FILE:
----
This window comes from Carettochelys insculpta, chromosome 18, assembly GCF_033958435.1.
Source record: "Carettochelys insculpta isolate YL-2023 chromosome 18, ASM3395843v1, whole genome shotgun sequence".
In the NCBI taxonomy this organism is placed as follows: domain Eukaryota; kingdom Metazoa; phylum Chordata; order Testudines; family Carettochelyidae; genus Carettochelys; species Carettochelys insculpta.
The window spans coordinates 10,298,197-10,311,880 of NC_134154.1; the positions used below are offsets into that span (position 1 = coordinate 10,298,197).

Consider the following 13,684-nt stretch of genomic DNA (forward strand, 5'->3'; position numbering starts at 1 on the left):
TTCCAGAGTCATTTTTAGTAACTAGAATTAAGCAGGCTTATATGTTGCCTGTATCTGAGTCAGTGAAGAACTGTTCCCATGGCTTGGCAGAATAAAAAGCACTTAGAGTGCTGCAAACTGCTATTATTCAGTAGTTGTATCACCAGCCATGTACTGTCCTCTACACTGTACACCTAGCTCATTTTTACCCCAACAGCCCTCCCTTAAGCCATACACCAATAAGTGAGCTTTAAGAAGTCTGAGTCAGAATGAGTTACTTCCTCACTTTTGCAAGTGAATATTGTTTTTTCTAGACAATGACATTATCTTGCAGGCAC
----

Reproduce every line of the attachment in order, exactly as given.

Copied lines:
This window comes from Carettochelys insculpta, chromosome 18, assembly GCF_033958435.1.
Source record: "Carettochelys insculpta isolate YL-2023 chromosome 18, ASM3395843v1, whole genome shotgun sequence".
In the NCBI taxonomy this organism is placed as follows: domain Eukaryota; kingdom Metazoa; phylum Chordata; order Testudines; family Carettochelyidae; genus Carettochelys; species Carettochelys insculpta.
The window spans coordinates 10,298,197-10,311,880 of NC_134154.1; the positions used below are offsets into that span (position 1 = coordinate 10,298,197).

Consider the following 13,684-nt stretch of genomic DNA (forward strand, 5'->3'; position numbering starts at 1 on the left):
TTCCAGAGTCATTTTTAGTAACTAGAATTAAGCAGGCTTATATGTTGCCTGTATCTGAGTCAGTGAAGAACTGTTCCCATGGCTTGGCAGAATAAAAAGCACTTAGAGTGCTGCAAACTGCTATTATTCAGTAGTTGTATCACCAGCCATGTACTGTCCTCTACACTGTACACCTAGCTCATTTTTACCCCAACAGCCCTCCCTTAAGCCATACACCAATAAGTGAGCTTTAAGAAGTCTGAGTCAGAATGAGTTACTTCCTCACTTTTGCAAGTGAATATTGTTTTTTCTAGACAATGACATTATCTTGCAGGCAC